An Intensive Care Unit is a special department in the hospital used to treat the most critically ill patients. Often, ICU patients need specialized equipment to help them perform basic bodily functions such as breathing. These patients receive constant treatment and monitoring. At MedStar Health, we are staffed by dedicated critical care specialists committed to providing expert, personal care to you and your loved ones.
Our ICU patients have an entire multidisciplinary health care team working to care for them. These specialists include physicians, nurses, respiratory therapists, pulmonologists, and social workers, who are critical care specialists.
Why is a patient admitted to the ICU?
Patients are admitted to the ICU because they need intensive nursing and medical care. In this area of our facility, we are able to provide a high nurse-to-patient ratio and offer a wide range of life-supporting therapies. We understand the concern you may have for a loved one while they are in our ICU and encourage you to turn to us when you have questions.
Selecting a family spokesperson
The cooperation of family and friends is essential for the proper care of patients in the ICU. Families should select one member to communicate with the physician and nurses and keep other family members informed of the patient's condition. Having one spokesperson helps ensure clear and accurate communication between the nurse, physician, and family, and allows our staff to spend more time caring for patients.
Advanced directives for ICU patients
Advanced Directives (PDF) are a set of instructions that state your wishes regarding healthcare. They should address all aspects of life support so medical staff members are aware of your wishes should you become unable to voice your desires. If an Advanced Directive is not made, Maryland law allows someone else to make medical decisions for you. If no one has been chosen to decide treatment issues, the closest relative may be asked to make these decisions. In instances where no one is available, the court may appoint a guardian.
Flowers, gifts, and personal items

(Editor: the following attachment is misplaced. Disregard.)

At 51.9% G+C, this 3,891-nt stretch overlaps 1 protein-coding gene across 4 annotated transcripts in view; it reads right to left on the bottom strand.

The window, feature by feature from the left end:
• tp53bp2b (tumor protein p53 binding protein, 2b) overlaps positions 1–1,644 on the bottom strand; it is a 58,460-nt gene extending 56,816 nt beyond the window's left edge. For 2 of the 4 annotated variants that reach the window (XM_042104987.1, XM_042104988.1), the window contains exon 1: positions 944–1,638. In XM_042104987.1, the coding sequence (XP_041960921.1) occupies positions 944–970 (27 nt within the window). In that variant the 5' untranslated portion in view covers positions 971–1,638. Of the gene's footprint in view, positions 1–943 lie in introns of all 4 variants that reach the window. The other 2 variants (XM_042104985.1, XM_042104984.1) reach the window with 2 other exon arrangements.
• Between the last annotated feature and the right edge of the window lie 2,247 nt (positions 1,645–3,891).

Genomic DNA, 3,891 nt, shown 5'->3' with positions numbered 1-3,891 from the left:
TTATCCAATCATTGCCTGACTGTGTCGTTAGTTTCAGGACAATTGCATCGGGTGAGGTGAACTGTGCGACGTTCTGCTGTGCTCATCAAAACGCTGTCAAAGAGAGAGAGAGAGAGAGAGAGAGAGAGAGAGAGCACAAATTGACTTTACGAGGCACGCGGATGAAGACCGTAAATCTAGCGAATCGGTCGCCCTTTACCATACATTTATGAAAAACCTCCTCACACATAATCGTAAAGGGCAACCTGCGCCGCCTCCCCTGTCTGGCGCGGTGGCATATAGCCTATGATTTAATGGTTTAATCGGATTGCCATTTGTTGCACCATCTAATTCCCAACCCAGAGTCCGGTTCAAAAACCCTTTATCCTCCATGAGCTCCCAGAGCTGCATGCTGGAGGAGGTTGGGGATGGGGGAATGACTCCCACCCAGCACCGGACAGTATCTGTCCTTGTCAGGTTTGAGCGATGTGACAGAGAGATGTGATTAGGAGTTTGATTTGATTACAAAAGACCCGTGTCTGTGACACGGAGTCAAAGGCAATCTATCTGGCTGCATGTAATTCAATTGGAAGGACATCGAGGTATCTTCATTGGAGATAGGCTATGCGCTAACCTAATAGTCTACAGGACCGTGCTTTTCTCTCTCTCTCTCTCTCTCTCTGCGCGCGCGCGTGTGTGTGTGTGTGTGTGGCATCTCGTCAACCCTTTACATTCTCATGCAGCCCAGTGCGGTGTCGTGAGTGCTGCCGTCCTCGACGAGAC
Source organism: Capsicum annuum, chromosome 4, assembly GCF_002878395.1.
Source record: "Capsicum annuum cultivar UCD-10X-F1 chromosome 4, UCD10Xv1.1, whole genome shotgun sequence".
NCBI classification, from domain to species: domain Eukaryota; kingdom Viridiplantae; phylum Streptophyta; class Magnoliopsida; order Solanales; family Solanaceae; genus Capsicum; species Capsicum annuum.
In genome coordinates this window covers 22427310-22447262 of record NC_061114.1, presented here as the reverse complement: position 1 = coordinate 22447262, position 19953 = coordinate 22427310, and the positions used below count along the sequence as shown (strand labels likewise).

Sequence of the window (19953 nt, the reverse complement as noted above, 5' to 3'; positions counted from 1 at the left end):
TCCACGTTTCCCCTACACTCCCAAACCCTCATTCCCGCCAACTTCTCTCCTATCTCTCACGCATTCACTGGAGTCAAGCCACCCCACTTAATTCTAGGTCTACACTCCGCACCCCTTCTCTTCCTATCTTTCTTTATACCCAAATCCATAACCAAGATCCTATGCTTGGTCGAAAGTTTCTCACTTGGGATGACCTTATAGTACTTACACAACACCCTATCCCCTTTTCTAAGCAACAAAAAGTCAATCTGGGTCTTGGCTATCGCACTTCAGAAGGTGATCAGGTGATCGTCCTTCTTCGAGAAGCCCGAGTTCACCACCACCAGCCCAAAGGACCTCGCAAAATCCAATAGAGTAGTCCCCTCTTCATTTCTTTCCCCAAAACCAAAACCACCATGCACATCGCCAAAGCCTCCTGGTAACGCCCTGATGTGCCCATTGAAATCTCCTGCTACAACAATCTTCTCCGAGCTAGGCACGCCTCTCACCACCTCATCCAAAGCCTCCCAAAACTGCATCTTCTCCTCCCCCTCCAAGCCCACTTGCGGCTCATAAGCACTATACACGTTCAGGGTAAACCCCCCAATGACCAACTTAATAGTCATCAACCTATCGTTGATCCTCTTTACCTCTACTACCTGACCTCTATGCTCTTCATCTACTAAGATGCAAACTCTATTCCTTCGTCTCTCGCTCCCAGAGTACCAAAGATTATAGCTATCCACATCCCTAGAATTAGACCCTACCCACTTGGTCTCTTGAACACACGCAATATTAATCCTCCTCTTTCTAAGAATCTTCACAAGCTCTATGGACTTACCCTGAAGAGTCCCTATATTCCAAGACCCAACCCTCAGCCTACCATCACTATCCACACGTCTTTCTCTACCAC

We recommend that you take your loved one's belongings home with you once he or she is admitted. We realize visitors like to bring or send flowers and gifts. Cards and balloons are welcome; however, flowers and fruit baskets are not allowed in the ICU. Before bringing in food from home for a patient, please check with the nursing staff.
Visiting the ICU
- Please inform the unit secretary or nurse at the main desk of your arrival. This will enable the nurse to prepare you on what to expect or to update you on possible changes since your last visit.
- Try to schedule visits at times when the staff will be available to help you. Avoid arriving or calling at the change of shifts (6:50 to 7:20 a.m. and 6:50 to 7:20 p.m.). At these times, the nurses are exchanging information and performing their initial assessment, so they may not be readily available to answer your questions.
- To protect you and your loved one, please use the hand sanitizer and necessary personal protective equipment before entering and leaving the patient's room.
- Under certain circumstances, you may be asked to limit the number of visitors at the bedside or step back into the waiting room. Visitors may also be restricted to children over the age of 12.
- While visiting the ICU, please stay in the patient's room. Do not congregate in the hallways.
- Do not touch the equipment. If you think that there is a problem with one of the machines, ask your nurse.
- Please do not eat or drink in the patient's room.
- Do not use cell phones or pagers in the Intensive Care Unit. They interfere with the function of the equipment.